I see that Tolkien describes different kinds of people in his work, but not in any ethnic sense. I thought he was exploring what a human was, not only through characters, but through idealized types.

That Tolkien created a whole world, with a geography, history, ethnography, even languages, is a remarkable achievement. I think he achieved his goal of creating an extended entertainment, even if he has a few sections of pompous prose.

Ah, Dain, Dain, Dain...your obnoxious treatment of Julie appalls. You even mess up an interesting question, "Were you raised on fairy tales or not?" w/ one that in this context can only offend. No, Julie, we do not need to learn about your ethnicity, and you are right to refuse to stoop to Dain's baiting. I do think the Potter books are of a much lower realm than Tolkien's or Lewis', although I have enjoyed reading bits and chunks of them, and they stand pretty tall compared to the field of young adult literature. As for comparing Lewis' Narnian books w/ Tolkien's, well, the latter are superior, but in an apples and oranges sort of way. Very different muses at work in the two men, despite many shared tastes and concerns. Lewis remained a generalist of sorts, and his personality did not lend itself to a total commitment to a vision the way Tolkien's did. Lewis served as a popular Christian apologist, a literary critic, an Oxford teacher, and while his poetic forays into fantasy were probably dearer to him than any other aspect of his work, he knew and embraced the fact that he did have other work. He juggled different tasks and roles, whereas Tolkien's scholarship sort of blends into and prepares the ground for his literary creation. Lewis is more like most of us in that way, while still being a great man. His Narnian tales might even encourage us to tell and invent tales of our own...whereas Tolkien's achievement seems to inspire shoddy (or perilous) attempts to re-enter his world by another portal. One thinks of the pretty good movies, or of the Dungeons and Dragons phenomenon and the related fantasy literature genre, with books like those god-awful Thomas Covenant ones, and one hears Robert Plant and a thousand heavy-metal progeny singing about Mordor, spells, and power. Mankind in the mass might be better served by the Narnia books during childhood, and during our adult re-visitations of childhood, than by its so often endlessly adolescent fascination with Middle-Earth. A final point of Lewis-Tolkien comparison: Tolkien didn't like the inspiration Lewis took from George MacDonald...a significant aesthetic/theoretical split there concerning what faerie is all about, that is frankly above me at this point.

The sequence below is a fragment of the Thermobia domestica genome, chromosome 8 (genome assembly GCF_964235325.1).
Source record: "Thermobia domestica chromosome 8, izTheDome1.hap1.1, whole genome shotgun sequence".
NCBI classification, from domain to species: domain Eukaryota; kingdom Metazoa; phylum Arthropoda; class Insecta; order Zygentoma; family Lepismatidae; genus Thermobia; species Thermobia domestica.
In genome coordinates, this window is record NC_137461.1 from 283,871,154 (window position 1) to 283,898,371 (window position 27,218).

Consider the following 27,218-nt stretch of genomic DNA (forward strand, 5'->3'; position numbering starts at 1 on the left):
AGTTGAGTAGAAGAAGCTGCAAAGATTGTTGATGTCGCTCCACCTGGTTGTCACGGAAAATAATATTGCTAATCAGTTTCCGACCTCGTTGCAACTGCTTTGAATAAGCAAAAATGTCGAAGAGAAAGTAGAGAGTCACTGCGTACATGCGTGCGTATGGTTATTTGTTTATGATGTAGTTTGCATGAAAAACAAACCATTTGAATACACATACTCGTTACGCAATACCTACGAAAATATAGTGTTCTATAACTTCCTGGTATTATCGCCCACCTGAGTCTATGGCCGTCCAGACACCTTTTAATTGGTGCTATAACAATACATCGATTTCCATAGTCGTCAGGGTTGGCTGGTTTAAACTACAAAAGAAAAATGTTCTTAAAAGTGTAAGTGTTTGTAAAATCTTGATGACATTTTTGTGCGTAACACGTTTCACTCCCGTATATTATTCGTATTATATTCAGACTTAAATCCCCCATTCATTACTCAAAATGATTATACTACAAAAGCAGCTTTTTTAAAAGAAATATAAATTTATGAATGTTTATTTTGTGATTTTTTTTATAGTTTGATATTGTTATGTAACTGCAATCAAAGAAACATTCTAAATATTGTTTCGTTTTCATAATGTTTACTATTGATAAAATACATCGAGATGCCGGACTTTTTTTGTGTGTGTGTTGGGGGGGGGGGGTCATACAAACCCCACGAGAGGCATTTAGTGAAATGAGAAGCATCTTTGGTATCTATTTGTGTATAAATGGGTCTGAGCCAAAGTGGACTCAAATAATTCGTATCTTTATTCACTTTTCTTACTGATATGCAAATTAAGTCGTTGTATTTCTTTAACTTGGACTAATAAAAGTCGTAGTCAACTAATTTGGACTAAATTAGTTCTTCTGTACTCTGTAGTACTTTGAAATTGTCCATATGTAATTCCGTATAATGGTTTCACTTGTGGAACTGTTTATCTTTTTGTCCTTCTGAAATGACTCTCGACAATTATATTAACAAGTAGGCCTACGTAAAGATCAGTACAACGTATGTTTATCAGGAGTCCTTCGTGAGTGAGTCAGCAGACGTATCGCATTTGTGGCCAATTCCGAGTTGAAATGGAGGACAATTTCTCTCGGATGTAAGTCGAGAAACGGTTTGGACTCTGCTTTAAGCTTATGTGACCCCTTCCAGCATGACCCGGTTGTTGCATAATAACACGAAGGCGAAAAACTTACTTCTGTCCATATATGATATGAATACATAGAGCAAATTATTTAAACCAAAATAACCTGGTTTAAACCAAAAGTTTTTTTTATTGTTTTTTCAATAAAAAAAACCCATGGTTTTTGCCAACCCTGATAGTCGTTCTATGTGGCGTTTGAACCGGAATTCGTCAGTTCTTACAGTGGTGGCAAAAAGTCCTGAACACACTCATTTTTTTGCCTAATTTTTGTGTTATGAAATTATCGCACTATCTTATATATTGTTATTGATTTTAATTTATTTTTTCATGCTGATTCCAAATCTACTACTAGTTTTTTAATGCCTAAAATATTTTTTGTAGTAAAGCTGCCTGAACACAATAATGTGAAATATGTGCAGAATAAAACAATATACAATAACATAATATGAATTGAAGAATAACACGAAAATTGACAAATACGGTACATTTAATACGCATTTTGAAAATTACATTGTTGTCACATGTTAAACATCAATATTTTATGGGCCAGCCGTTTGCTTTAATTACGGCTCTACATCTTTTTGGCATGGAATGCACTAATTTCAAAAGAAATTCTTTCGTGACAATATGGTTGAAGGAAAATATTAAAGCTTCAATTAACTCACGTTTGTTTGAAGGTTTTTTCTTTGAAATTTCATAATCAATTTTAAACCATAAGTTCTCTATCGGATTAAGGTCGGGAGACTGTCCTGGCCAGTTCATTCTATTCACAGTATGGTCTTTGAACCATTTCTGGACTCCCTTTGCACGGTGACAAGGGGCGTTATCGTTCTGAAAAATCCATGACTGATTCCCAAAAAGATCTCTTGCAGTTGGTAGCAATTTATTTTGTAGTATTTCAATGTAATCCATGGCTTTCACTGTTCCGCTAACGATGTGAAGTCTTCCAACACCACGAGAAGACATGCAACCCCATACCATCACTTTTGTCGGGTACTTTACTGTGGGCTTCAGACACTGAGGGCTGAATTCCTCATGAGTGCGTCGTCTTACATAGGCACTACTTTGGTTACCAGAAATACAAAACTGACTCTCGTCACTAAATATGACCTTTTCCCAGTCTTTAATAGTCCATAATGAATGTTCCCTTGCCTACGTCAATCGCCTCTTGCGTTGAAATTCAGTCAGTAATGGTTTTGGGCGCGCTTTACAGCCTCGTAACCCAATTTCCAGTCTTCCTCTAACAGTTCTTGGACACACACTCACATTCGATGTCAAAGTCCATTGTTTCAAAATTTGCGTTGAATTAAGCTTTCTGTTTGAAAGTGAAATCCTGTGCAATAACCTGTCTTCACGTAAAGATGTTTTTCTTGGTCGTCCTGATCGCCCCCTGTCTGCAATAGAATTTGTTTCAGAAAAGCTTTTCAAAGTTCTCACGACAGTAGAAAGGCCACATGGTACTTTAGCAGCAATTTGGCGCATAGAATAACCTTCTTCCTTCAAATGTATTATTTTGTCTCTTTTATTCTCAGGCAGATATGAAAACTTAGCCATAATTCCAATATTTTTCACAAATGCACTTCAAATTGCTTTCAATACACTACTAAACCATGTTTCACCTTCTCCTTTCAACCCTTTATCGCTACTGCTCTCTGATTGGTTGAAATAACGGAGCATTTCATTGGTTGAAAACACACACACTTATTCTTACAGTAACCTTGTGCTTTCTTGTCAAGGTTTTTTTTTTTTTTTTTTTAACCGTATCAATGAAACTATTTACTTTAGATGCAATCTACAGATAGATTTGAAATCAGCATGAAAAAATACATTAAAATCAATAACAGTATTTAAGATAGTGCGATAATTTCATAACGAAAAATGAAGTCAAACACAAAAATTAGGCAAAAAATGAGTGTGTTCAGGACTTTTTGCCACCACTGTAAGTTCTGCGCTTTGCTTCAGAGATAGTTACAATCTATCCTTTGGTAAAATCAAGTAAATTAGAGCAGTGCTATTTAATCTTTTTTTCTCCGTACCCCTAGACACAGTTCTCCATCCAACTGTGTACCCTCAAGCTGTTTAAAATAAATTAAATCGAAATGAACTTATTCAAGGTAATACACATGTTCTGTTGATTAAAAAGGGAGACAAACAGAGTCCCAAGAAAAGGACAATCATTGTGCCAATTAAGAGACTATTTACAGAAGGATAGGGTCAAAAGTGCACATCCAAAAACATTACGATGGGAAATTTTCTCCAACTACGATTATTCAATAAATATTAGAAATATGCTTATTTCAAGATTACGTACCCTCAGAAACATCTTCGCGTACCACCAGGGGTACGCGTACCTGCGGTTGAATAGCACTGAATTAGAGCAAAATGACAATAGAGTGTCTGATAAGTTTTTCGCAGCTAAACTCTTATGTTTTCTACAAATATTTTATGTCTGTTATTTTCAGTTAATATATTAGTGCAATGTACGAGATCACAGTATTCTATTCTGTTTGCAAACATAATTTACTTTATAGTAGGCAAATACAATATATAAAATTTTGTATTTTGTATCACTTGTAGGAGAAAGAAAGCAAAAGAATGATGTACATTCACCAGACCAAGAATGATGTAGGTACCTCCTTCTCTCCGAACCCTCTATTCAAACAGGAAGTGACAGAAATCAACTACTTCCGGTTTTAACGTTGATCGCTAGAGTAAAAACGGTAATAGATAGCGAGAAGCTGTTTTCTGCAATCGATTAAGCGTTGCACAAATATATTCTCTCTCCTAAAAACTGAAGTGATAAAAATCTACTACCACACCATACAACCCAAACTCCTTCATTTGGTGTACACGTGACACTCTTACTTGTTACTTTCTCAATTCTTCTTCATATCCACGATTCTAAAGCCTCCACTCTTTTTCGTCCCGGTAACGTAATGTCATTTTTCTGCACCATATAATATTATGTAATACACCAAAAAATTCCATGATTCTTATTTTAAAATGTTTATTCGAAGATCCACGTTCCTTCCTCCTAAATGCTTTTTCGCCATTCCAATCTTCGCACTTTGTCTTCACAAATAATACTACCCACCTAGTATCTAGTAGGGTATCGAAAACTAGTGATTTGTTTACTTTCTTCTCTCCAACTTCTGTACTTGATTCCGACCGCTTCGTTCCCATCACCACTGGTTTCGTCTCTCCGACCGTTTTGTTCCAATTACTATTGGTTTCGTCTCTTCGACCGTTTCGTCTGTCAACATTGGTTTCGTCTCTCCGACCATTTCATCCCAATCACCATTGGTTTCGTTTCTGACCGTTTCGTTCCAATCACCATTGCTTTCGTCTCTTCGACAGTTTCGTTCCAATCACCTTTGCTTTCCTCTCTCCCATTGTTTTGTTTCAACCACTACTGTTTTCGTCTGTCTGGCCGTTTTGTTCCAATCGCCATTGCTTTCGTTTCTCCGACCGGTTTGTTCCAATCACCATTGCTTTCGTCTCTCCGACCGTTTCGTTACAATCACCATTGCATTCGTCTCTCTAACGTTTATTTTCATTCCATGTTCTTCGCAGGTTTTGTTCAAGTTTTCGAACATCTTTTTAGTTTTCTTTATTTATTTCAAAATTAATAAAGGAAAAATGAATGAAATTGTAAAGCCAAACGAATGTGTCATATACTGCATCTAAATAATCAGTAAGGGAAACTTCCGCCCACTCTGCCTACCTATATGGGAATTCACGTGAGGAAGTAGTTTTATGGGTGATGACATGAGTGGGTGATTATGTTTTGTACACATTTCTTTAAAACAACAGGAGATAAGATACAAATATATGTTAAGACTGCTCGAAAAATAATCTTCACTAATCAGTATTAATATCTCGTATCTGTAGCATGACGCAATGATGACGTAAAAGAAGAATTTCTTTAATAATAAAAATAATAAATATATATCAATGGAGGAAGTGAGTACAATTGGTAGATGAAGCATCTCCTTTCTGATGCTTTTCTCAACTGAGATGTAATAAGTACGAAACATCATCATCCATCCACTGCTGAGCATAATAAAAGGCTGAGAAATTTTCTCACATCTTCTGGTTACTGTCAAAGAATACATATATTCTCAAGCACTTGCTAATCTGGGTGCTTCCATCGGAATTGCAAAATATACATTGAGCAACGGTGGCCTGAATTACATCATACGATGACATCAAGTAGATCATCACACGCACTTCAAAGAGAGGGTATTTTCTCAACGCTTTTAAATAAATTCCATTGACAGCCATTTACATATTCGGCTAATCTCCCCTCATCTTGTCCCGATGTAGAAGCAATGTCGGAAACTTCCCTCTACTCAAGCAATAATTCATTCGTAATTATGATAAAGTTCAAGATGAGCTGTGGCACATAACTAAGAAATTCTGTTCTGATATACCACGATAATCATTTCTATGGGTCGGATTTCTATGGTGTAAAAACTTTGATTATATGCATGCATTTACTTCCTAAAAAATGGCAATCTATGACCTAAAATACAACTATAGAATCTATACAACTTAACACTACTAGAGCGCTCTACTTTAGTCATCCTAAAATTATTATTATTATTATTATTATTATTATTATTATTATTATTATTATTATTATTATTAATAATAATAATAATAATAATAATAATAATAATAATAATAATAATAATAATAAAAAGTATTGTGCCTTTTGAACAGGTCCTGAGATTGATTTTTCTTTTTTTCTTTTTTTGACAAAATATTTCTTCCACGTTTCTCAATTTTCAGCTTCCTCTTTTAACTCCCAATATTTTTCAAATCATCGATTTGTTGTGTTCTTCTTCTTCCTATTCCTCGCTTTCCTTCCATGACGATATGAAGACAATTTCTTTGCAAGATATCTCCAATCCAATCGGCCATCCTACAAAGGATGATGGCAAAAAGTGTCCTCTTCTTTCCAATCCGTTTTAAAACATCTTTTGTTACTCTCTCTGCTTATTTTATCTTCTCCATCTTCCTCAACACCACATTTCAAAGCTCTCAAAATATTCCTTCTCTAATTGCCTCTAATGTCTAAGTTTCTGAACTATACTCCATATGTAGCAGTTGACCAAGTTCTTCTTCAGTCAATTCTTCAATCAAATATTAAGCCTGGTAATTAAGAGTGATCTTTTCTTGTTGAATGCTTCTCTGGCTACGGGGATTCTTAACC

Incidentally, Dain is right about that book by Crosby, Ecological Imperialism ...a fine and fascinating read from a science-first world history perspective...the sort of thing that inspired the inferior but very popular Jared Diamond book on civilizations.

Carl, stop being so partisan. You can't understand my "relationship" with Julie by reading a single thread. She frequently baits me (e.g., the 'Mexifornia' thread above), so what may appear rude in the context of a single thread should actually be viewed more holistically.

Other than chiding me, you seem to agree with my assessments...thank you for that.